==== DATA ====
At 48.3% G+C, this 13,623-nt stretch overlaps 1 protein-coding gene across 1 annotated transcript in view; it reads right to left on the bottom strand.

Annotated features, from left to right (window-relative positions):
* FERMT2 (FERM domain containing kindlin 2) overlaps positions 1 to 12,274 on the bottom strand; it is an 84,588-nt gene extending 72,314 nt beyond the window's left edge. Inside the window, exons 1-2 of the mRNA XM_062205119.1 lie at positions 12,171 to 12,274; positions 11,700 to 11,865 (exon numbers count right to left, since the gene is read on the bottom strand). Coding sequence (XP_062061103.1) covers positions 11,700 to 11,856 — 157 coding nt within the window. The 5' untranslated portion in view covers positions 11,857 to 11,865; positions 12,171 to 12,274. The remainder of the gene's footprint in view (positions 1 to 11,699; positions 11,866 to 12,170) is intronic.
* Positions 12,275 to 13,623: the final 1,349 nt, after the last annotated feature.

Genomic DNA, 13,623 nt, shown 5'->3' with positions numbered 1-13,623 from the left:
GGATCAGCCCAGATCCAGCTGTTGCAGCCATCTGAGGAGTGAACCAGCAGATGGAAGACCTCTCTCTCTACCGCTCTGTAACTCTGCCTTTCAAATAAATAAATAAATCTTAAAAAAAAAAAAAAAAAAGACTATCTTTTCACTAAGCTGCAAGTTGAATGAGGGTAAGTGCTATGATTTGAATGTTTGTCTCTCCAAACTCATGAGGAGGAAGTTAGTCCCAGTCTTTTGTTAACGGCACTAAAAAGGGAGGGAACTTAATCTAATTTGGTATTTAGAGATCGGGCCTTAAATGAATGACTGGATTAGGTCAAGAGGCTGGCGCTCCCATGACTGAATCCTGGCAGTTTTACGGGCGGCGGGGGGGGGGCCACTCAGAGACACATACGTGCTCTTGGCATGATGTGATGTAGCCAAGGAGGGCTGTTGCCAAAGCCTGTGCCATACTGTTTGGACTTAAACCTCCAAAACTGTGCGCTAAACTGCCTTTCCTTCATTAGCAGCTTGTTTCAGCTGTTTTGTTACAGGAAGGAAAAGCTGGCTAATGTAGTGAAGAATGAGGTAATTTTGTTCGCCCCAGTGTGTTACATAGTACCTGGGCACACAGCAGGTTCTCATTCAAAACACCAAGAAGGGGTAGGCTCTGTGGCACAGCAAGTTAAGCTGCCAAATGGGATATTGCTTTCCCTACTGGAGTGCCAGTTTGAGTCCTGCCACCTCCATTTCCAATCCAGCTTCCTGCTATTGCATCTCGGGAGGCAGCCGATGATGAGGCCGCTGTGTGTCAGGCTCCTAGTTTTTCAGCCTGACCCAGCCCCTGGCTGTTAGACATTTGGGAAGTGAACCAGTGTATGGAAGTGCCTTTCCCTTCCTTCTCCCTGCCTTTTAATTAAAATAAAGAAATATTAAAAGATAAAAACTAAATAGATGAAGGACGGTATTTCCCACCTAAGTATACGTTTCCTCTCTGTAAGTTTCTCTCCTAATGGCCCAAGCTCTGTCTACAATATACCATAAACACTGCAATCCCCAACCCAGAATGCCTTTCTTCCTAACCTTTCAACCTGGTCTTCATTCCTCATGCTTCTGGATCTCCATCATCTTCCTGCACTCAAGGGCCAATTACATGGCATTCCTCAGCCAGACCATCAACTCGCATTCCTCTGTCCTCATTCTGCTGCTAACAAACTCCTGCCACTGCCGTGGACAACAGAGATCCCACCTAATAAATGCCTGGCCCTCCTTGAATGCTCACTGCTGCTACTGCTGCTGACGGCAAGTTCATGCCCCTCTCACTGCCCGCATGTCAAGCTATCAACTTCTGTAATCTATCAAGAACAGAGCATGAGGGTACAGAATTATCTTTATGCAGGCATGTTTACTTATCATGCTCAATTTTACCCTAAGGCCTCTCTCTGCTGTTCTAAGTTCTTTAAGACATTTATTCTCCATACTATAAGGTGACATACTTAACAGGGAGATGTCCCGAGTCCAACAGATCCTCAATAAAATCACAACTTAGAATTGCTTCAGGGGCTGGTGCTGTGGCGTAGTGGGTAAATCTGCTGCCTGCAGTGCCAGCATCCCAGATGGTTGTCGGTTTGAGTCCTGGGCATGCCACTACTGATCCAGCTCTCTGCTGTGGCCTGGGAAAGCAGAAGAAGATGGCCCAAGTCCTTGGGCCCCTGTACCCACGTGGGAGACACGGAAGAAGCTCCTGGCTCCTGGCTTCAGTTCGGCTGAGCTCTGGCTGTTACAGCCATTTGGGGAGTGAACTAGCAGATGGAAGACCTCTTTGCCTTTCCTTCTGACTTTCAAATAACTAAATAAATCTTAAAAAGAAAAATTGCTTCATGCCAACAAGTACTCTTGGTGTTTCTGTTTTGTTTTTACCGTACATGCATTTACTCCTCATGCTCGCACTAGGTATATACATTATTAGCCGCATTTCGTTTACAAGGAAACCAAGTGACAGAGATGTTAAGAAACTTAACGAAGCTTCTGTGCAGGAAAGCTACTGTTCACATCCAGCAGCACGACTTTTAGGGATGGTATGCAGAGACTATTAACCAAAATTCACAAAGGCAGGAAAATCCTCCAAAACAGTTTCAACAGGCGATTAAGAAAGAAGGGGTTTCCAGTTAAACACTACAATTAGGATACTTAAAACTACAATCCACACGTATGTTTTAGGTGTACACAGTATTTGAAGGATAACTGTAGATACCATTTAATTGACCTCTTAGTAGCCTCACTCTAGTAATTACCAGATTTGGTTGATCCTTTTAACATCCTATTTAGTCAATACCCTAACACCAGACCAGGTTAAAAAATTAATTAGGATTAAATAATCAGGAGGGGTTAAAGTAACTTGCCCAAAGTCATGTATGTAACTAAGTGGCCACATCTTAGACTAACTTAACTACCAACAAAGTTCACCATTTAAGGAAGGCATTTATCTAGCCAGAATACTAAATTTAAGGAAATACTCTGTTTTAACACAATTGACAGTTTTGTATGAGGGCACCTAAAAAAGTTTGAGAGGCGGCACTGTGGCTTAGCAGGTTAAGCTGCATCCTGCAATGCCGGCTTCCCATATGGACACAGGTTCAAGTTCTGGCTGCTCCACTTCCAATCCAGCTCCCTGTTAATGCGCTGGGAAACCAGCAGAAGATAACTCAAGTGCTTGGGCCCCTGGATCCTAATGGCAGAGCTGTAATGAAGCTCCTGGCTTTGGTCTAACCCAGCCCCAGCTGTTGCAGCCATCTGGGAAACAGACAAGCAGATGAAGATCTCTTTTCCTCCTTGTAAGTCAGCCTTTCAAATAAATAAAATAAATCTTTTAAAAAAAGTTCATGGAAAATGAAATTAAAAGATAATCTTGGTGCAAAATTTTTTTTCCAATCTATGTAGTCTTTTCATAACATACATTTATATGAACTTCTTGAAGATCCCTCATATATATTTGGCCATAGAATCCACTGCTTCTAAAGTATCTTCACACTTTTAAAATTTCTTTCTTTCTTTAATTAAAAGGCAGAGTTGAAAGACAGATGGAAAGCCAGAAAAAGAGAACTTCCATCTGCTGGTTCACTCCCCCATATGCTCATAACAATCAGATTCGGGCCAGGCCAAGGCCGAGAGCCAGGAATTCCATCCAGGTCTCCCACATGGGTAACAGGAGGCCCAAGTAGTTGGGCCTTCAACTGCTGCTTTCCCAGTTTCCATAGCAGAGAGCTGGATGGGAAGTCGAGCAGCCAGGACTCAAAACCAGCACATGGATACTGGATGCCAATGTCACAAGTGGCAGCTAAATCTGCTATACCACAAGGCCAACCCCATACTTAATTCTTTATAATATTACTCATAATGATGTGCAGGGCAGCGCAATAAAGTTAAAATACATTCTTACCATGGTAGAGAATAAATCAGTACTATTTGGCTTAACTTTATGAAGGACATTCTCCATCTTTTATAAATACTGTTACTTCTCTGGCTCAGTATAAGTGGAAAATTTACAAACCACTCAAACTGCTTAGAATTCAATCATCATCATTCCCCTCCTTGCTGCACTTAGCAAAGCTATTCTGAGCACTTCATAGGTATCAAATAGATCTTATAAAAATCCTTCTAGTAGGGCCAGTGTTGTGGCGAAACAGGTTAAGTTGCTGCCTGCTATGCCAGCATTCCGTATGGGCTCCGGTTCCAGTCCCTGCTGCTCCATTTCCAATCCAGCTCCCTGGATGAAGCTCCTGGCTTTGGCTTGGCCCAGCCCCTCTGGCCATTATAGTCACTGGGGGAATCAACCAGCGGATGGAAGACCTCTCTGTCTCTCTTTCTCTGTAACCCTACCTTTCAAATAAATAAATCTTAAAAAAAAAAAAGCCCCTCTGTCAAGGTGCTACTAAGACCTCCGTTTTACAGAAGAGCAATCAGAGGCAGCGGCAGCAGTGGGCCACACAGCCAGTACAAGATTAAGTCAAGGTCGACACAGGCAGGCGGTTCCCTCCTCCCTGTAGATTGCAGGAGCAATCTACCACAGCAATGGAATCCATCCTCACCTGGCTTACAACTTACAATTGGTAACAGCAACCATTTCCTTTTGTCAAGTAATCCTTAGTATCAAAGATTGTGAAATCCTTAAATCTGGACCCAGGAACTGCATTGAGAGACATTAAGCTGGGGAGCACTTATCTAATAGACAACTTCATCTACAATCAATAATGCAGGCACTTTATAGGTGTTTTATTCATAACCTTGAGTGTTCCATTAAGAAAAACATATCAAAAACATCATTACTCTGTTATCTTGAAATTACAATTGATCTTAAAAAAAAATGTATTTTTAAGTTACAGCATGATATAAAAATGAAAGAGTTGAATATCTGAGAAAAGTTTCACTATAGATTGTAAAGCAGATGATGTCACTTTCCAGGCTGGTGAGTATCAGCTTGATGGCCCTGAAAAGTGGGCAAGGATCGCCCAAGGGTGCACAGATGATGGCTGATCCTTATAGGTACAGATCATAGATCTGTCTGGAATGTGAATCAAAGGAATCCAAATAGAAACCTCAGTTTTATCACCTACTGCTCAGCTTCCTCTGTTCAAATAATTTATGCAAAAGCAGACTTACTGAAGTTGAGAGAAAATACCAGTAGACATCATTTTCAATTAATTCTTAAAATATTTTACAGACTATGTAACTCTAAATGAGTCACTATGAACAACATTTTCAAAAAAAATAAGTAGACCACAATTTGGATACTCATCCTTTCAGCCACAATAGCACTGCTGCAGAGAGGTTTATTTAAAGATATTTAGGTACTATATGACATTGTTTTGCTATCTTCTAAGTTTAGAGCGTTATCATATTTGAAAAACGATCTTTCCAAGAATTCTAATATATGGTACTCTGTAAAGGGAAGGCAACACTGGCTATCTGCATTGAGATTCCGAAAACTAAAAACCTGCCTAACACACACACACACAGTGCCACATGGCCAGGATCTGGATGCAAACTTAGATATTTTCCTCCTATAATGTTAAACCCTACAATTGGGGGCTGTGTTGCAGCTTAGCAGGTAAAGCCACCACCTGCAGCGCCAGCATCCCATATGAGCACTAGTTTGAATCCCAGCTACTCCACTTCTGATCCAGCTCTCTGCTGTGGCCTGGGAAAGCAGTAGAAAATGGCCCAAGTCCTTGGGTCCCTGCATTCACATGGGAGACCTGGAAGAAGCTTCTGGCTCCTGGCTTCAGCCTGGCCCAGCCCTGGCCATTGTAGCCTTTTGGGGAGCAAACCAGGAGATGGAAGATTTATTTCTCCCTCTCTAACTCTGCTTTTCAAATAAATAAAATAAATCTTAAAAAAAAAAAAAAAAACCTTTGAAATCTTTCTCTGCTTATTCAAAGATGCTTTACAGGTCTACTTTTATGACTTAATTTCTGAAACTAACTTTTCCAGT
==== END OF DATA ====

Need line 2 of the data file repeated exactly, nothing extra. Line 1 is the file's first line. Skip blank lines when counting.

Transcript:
Annotated features, from left to right (window-relative positions):